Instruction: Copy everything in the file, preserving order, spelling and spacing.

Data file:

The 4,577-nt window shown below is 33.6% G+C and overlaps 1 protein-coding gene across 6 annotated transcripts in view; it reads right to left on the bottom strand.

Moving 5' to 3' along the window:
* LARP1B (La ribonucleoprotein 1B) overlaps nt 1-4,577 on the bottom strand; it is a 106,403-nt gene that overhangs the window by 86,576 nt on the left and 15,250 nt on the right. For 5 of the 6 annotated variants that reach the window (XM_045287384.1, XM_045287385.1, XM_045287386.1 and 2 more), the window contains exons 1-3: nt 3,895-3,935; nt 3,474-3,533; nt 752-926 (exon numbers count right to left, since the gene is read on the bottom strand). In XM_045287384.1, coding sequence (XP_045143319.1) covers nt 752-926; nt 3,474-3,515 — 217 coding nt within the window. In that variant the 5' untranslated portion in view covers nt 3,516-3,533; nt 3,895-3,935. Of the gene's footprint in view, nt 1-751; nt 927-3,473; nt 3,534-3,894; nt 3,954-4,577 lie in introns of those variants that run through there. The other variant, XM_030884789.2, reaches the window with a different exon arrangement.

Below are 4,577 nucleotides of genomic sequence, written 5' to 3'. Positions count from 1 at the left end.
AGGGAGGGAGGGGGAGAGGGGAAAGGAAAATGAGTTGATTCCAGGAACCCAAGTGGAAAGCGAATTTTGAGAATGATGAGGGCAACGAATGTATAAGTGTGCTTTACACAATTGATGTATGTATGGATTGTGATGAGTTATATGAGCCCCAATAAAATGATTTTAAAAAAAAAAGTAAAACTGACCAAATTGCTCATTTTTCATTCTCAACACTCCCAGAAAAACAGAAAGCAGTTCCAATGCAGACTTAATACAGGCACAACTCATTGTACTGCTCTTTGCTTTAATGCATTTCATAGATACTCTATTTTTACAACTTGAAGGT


The 4,577-nt window shown below is 33.6% G+C and overlaps 1 protein-coding gene across 6 annotated transcripts in view; it reads right to left on the bottom strand.

Moving 5' to 3' along the window:
* LARP1B (La ribonucleoprotein 1B) overlaps nt 1-4,577 on the bottom strand; it is a 106,403-nt gene that overhangs the window by 86,576 nt on the left and 15,250 nt on the right. For 5 of the 6 annotated variants that reach the window (XM_045287384.1, XM_045287385.1, XM_045287386.1 and 2 more), the window contains exons 1-3: nt 3,895-3,935; nt 3,474-3,533; nt 752-926 (exon numbers count right to left, since the gene is read on the bottom strand). In XM_045287384.1, coding sequence (XP_045143319.1) covers nt 752-926; nt 3,474-3,515 — 217 coding nt within the window. In that variant the 5' untranslated portion in view covers nt 3,516-3,533; nt 3,895-3,935. Of the gene's footprint in view, nt 1-751; nt 927-3,473; nt 3,534-3,894; nt 3,954-4,577 lie in introns of those variants that run through there. The other variant, XM_030884789.2, reaches the window with a different exon arrangement.

Below are 4,577 nucleotides of genomic sequence, written 5' to 3'. Positions count from 1 at the left end.
AGGGAGGGAGGGGGAGAGGGGAAAGGAAAATGAGTTGATTCCAGGAACCCAAGTGGAAAGCGAATTTTGAGAATGATGAGGGCAACGAATGTATAAGTGTGCTTTACACAATTGATGTATGTATGGATTGTGATGAGTTATATGAGCCCCAATAAAATGATTTTAAAAAAAAAAGTAAAACTGACCAAATTGCTCATTTTTCATTCTCAACACTCCCAGAAAAACAGAAAGCAGTTCCAATGCAGACTTAATACAGGCACAACTCATTGTACTGCTCTTTGCTTTAATGCATTTCATAGATACTCTATTTTTACAACTTGAAGGT